First, I'm curious where Stephen Rose got his numbers, because they don't check out against the US Census' Statistical Abstract. From the numbers I could find, the percent of people making 100k or more DID double between 1979 and 2005, from 8.3% to 17.2% (all 2004 dollars) - Where he gets 12 and 24 I don't know. But that increase wasn't solely from the middle class as Rose claims, it comes about evenly from those making under 35,000 - a 4.6% drop - and from those making 35,000 to 100,000 - a 4.3% drop.

But that's really beside the point. All those numbers show is that there has been growth in the economy since 1979 - which is to be expected! Indeed, whether or not we accept his numbers, we have a shrinking middle class - people are either rich or they're not. You dismiss Edwards' message of growing income inequality, which is about the distribution of income within the economy. Those US Census numbers paint a pretty clear picture that the top 5% of households increased their share from 16.9% of aggregate income to 22.2% and the top 20% of households saw their share of aggregate income increase from 44.2% to 50.4%. Meanwhile, each of the bottom four quintiles saw their share decrease.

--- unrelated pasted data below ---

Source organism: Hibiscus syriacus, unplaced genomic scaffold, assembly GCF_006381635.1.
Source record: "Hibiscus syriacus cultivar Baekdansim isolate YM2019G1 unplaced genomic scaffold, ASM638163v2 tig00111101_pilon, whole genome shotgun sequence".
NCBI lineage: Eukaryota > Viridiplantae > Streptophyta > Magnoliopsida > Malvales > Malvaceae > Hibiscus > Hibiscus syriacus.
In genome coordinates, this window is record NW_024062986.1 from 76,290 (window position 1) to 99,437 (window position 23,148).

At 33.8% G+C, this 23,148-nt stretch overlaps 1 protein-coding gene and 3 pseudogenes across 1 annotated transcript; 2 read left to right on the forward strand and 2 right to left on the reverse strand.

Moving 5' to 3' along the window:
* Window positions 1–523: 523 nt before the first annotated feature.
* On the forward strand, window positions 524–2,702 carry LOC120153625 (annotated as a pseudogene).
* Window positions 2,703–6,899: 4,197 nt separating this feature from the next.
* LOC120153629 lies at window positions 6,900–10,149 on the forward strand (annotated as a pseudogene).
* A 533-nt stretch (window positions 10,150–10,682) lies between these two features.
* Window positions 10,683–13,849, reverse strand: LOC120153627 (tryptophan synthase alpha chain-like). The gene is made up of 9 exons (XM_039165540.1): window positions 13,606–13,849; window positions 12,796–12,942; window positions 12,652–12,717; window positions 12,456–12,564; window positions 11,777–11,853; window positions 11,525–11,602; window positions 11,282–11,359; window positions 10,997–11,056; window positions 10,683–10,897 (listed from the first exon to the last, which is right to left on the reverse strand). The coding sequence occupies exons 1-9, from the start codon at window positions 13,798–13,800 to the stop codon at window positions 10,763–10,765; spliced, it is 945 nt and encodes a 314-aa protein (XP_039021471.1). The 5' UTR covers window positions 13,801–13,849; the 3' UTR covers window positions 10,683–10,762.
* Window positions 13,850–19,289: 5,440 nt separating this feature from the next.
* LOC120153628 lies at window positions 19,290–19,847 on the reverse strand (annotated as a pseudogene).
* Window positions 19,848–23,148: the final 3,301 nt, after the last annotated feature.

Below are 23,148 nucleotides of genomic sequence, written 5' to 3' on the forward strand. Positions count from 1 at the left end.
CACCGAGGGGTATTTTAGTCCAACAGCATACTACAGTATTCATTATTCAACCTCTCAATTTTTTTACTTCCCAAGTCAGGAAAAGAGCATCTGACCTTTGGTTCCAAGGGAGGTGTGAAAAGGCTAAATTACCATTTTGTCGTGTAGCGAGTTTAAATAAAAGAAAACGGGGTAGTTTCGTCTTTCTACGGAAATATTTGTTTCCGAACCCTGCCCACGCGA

Whether or not it's a plight depends on your definition of plight. But when the GDP is doing fairly well but most of it is going to a select few, I think Edwards' message is a good one.

Jay said...